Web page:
During a chaotic week in immigration news, Rabbi Lara calls for A Safe Life for All.

Mon, 06/25/2018 - 7:01pm -- judyzimola

Listen to Rabbi Lara's June 22 Shabbat sermon here.

Here is the full transcript:


“A Safe Life for All”

By: Rabbi Lara Regev, June 22, 2018 • 9 Tamuz 5778

Congregation Rodef Sholom • San Rafael, CA

Two weeks ago my family took a trip to New York City, Noah’s first big trip to the Big Apple.  We love New York City and took full advantage of our time there, seeing a show, eating the best babka in town, riding the subway as far as it could go, taking in the sights and sounds of times Square, watching the ducks in Central Park, and so much more.  On day three of our trip there, the clouds filled the sky and rain was in the forecast, and that humidity that you can only feel on the East Coast before a rainstorm filled the air.  It’s hard to figure out what to do with a two-year-old in New York City when it might rain, so we took to the subway once again and rode it all the way downtown. When we reached the end of the line, we took the stairs up to Battery Park, got our tickets, and boarded the ferry out to the Statue of Liberty and Ellis Island. The water rocked us side to side as we boarded the boat packed with tourists and school groups, people who were hoping for a site at these famous monuments, people who were seeking to learn and to know and to touch and feel the American dream.

We rode through the waters of the bay and finally pulled up to the dock of Liberty Island. I put Noah up next to me on a bench and said to him, “There she is. Isn’t she so tall?” Noah replied in his own little innocent voice, “Yeah.”  I asked, “Isn’t she beautiful?” He said, “Yeah.”  There was my Noah, wide-eyed and filled with awe at this statue, this monument, this awesome gift that our nation received in 1886 with the abolition of slavery, with a wish for freedom and democracy in these United States.  Her words, contributed to our history by Emma Lazarus, ring out in truth and justice, day after day, for all people to see:

"Give me your tired, your poor,
Your huddled masses yearning to breathe free,
The wretched refuse of your teeming shore.
Send these, the homeless, tempest-tost to me,
I lift my lamp beside the golden door!"

This golden door, this island, this opening to our beautiful country was once a pathway for immigrants from lands far and wide to come join the dreamers.  It was through that golden door that many of our own ancestors came to this country.  Our founding father, George Washington, said it best: “The bosom of America is open to receive not only the Opulent and respected Stranger, but the oppressed and persecuted of all Nations and Religions, whom we shall welcome to a participation of all our rights and privileges…”  The oppressed, the persecuted, the huddled masses, the wretched refuse, the homeless, tempest-tost, and the stranger, not only because we were once strangers, but because they all, we all, should be treated with dignity in a just society where our rights and privileges are equal.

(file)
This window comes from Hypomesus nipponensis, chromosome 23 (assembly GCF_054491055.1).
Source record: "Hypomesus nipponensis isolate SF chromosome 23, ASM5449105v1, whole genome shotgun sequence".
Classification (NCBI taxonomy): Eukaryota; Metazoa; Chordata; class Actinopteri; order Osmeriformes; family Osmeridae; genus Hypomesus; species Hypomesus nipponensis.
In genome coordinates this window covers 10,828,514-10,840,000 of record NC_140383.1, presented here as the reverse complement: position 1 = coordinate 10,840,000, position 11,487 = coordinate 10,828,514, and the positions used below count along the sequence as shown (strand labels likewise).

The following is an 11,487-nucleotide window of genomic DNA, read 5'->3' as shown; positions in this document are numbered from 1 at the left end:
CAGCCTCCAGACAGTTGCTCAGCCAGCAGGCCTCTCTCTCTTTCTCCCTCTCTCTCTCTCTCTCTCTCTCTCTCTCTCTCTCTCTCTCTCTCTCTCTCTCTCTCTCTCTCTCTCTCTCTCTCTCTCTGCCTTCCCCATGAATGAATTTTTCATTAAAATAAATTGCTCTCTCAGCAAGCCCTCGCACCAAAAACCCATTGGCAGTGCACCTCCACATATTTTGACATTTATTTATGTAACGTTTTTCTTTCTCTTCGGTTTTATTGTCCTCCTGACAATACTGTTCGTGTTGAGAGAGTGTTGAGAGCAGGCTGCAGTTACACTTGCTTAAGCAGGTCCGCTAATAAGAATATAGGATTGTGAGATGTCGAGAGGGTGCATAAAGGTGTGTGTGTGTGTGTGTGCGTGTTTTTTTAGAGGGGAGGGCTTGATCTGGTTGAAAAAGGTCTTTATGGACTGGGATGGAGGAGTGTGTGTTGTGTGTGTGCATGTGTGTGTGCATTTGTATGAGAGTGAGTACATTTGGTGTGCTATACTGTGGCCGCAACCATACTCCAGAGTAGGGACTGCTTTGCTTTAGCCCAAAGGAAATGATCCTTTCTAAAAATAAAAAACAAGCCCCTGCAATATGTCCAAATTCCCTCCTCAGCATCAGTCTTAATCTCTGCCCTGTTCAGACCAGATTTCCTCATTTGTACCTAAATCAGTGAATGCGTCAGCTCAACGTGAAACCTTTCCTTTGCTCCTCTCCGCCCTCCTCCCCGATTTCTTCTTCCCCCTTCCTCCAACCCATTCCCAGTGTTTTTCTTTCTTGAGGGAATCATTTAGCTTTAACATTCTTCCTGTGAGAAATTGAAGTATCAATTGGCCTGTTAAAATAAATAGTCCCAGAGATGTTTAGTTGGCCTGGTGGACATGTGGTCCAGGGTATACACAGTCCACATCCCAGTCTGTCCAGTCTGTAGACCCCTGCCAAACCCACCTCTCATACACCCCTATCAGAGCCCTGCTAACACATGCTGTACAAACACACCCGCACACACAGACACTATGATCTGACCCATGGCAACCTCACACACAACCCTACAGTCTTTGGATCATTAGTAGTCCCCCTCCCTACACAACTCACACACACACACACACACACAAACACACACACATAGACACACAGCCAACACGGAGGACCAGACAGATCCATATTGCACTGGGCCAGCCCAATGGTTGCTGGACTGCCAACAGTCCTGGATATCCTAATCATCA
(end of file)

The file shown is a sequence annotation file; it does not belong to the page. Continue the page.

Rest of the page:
What would it be like for everyone in this country to look at each person who entered our borders with the same dignity and respect we would our own families, our own parents, our best friend, our neighbor next door?  What would it be like if those borders became pathways, if our land could go back to being the land of the free and the home of the brave, not only because of those brave who fought for this land and for its future, but for those who entered it as well, for they might be the bravest in the world for what they have faced to come here in the first place.

Rabbi Jill Jacobs, Executive Director of T’ruah, the Rabbinic Call for Human Rights, joined 40 religious leaders, rabbis, pastors, priests and imams, on a mission to McAllen, TX this week.  She wrote that she visited with 3 families during her time there, “each consisting of one parent with one or two very small children: A mom fleeing civil war in Guatemala with her 2-year-old and 6-year-old sons; a dad from El Salvador fleeing with his 2-year-old son, and another dad from Honduras with his 4-year-old son. The dad with the 4-year-old had left his wife and older children at home. All spoke of month-long journeys by bus, taxi, and foot; of intimidation and abuse by smugglers; of dangerous conditions; and of their hopes of giving their children a safe life in the United States.”